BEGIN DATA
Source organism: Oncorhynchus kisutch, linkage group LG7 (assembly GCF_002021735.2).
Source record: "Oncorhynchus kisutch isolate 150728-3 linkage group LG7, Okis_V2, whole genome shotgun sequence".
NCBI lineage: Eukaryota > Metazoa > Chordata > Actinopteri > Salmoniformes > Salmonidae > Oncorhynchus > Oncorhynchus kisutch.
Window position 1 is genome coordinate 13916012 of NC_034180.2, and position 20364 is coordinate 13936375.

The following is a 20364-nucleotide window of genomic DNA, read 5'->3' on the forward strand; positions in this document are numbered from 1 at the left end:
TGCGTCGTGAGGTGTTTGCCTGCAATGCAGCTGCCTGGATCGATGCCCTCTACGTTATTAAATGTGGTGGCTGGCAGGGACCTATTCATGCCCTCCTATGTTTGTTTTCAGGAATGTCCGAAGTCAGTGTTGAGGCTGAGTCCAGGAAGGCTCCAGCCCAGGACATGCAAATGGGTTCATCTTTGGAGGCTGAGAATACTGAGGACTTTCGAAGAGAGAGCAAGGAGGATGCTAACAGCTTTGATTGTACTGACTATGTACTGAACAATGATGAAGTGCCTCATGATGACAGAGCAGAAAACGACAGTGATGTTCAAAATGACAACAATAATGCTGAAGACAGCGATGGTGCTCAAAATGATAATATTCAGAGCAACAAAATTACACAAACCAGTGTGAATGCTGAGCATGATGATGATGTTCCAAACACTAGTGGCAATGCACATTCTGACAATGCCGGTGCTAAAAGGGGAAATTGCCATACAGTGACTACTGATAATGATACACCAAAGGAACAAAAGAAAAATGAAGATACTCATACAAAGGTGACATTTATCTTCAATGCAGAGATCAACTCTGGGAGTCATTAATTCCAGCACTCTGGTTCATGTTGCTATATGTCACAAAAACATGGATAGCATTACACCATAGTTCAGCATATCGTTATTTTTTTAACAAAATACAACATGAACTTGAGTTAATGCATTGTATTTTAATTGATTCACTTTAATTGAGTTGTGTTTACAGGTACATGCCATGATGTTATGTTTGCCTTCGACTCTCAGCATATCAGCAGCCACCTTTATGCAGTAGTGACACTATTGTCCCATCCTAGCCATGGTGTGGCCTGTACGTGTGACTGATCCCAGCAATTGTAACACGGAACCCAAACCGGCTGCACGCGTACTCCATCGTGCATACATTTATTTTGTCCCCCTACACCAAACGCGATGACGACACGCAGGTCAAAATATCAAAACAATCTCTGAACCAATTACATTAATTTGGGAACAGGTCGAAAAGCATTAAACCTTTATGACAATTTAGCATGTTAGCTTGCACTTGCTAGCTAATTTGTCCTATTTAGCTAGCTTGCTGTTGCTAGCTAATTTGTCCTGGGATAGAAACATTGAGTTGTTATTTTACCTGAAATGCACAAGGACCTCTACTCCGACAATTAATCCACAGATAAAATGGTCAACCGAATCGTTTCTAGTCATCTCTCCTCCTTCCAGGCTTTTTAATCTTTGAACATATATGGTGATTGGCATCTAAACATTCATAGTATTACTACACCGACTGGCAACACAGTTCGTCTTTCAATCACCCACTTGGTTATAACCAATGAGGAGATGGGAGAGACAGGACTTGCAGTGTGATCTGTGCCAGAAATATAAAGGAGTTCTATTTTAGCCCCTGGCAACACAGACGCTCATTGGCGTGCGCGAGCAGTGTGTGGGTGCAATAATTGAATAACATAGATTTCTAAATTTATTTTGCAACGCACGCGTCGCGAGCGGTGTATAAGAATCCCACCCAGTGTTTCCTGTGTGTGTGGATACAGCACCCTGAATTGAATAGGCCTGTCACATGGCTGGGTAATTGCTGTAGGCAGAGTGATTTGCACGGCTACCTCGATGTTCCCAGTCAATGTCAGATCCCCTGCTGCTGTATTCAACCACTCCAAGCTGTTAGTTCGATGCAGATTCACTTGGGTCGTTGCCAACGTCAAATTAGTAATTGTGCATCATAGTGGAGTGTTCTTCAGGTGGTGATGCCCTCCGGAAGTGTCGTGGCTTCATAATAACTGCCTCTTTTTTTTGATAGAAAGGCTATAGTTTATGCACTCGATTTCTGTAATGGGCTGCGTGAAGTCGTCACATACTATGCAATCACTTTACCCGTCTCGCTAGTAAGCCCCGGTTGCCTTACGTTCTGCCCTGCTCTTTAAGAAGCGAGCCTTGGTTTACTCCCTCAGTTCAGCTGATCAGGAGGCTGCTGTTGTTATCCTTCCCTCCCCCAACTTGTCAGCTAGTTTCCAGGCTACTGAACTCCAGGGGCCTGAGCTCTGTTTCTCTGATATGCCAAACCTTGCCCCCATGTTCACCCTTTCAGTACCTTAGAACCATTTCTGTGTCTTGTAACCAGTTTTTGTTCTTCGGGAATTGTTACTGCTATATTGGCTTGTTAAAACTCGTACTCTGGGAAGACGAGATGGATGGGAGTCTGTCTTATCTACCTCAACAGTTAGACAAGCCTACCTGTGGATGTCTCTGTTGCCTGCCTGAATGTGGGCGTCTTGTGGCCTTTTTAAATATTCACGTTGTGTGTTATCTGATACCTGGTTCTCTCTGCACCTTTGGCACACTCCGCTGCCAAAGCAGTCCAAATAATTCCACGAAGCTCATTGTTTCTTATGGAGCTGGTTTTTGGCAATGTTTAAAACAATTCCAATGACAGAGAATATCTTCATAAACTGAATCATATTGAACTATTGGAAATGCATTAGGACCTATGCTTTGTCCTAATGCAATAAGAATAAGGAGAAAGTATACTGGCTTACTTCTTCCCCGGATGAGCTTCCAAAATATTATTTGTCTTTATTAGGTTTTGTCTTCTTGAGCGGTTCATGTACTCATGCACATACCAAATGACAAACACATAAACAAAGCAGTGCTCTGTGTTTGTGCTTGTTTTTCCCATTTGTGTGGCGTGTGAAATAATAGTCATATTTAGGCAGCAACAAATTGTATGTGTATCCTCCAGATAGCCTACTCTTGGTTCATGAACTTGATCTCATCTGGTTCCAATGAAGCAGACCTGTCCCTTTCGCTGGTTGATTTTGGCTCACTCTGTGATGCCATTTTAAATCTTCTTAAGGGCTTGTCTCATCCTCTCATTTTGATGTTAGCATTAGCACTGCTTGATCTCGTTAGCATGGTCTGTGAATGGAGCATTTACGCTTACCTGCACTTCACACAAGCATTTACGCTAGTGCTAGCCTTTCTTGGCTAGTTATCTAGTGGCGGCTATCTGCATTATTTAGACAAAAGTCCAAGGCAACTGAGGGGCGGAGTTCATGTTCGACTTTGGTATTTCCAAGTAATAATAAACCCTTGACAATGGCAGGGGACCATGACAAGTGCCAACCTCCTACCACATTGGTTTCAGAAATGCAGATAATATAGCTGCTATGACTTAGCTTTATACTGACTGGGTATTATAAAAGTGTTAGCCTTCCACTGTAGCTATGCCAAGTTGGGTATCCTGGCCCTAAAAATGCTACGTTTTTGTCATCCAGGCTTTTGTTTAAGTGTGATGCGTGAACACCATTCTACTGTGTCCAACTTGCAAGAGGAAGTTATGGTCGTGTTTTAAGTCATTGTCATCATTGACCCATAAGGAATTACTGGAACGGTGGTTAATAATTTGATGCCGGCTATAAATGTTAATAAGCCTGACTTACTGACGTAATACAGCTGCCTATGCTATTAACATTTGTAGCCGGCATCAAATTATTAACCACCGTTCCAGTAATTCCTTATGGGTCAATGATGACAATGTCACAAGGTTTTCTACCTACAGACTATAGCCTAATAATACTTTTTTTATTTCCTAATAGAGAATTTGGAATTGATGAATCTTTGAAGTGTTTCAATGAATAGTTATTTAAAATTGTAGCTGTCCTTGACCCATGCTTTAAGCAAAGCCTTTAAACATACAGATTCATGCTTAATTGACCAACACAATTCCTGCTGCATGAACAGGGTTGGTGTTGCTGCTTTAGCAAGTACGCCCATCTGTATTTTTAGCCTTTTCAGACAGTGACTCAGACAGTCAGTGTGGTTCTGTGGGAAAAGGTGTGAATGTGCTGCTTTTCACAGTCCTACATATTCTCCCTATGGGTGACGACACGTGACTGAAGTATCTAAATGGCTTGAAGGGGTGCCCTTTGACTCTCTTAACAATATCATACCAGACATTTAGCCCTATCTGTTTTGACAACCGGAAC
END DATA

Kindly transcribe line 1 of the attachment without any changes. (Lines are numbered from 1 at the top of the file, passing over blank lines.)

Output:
Source organism: Oncorhynchus kisutch, linkage group LG7 (assembly GCF_002021735.2).